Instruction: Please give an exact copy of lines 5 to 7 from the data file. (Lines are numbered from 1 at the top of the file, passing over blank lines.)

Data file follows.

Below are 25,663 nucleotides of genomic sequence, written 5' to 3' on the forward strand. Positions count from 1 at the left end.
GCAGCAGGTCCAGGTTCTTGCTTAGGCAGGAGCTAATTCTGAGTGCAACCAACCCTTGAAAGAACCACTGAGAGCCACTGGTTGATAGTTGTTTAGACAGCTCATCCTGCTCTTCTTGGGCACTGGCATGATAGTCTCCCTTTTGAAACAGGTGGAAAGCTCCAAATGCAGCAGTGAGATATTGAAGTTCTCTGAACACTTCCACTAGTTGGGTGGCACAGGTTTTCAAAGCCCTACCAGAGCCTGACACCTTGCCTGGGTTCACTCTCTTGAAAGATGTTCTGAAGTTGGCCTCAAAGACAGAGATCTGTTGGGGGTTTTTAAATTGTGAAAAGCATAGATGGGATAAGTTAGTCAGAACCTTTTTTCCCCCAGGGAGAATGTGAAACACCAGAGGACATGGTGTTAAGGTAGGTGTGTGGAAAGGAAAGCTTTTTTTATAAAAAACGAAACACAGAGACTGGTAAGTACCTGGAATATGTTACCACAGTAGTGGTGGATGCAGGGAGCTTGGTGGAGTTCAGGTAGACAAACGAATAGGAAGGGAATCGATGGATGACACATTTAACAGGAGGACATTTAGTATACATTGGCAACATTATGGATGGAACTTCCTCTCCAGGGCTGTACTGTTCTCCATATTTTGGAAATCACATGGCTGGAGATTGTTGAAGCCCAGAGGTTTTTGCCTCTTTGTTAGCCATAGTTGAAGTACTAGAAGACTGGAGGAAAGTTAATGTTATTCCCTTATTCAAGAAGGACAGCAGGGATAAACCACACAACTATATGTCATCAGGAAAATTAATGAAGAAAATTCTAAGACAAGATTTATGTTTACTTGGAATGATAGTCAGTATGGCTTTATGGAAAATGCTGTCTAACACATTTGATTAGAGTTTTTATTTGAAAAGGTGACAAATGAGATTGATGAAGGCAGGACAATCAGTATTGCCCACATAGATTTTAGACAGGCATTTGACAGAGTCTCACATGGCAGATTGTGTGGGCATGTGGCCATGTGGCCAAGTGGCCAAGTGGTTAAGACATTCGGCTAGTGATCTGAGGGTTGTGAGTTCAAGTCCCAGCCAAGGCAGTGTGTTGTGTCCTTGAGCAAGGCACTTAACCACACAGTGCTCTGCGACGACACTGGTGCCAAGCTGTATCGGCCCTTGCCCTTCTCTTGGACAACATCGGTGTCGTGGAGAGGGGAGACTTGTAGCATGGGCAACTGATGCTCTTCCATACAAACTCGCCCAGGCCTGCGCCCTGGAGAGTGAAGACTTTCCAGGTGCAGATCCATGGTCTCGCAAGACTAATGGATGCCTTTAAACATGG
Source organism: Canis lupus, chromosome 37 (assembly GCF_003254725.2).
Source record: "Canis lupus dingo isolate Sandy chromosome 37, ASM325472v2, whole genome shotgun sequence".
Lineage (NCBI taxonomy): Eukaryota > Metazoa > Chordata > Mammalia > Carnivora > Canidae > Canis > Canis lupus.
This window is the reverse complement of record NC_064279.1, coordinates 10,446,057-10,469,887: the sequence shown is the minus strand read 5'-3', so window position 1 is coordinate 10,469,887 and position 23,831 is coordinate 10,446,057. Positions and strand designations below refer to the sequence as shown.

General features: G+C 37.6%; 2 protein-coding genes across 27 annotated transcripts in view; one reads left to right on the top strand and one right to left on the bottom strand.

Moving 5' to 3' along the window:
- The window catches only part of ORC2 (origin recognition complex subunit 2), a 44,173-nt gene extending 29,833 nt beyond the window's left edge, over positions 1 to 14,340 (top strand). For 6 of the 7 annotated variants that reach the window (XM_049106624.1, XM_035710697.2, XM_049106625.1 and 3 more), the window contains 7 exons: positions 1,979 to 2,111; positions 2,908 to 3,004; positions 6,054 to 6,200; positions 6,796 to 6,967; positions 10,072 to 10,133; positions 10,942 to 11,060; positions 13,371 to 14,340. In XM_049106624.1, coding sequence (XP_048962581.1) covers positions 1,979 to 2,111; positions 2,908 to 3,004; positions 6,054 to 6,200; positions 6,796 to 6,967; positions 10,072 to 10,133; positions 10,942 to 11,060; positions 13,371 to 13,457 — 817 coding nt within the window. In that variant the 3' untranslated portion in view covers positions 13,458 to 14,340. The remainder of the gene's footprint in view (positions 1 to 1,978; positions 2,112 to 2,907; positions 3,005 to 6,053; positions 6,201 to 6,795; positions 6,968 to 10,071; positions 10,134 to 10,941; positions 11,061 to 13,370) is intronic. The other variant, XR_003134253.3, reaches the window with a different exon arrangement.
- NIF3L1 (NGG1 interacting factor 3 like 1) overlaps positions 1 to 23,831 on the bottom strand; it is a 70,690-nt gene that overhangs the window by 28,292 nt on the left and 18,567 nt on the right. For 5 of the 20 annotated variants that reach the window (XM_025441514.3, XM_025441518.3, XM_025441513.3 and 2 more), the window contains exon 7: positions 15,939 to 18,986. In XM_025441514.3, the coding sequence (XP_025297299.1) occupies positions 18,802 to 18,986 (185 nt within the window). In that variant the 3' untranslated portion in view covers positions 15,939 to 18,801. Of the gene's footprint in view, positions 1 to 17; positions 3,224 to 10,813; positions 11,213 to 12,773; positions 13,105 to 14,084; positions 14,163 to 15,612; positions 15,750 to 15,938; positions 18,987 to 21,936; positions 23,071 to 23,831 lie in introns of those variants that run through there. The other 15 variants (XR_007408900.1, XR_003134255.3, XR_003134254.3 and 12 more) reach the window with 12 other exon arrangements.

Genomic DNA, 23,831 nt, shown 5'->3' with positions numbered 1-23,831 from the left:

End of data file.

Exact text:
Lineage (NCBI taxonomy): Eukaryota > Metazoa > Chordata > Mammalia > Carnivora > Canidae > Canis > Canis lupus.
This window is the reverse complement of record NC_064279.1, coordinates 10,446,057-10,469,887: the sequence shown is the minus strand read 5'-3', so window position 1 is coordinate 10,469,887 and position 23,831 is coordinate 10,446,057. Positions and strand designations below refer to the sequence as shown.

General features: G+C 37.6%; 2 protein-coding genes across 27 annotated transcripts in view; one reads left to right on the top strand and one right to left on the bottom strand.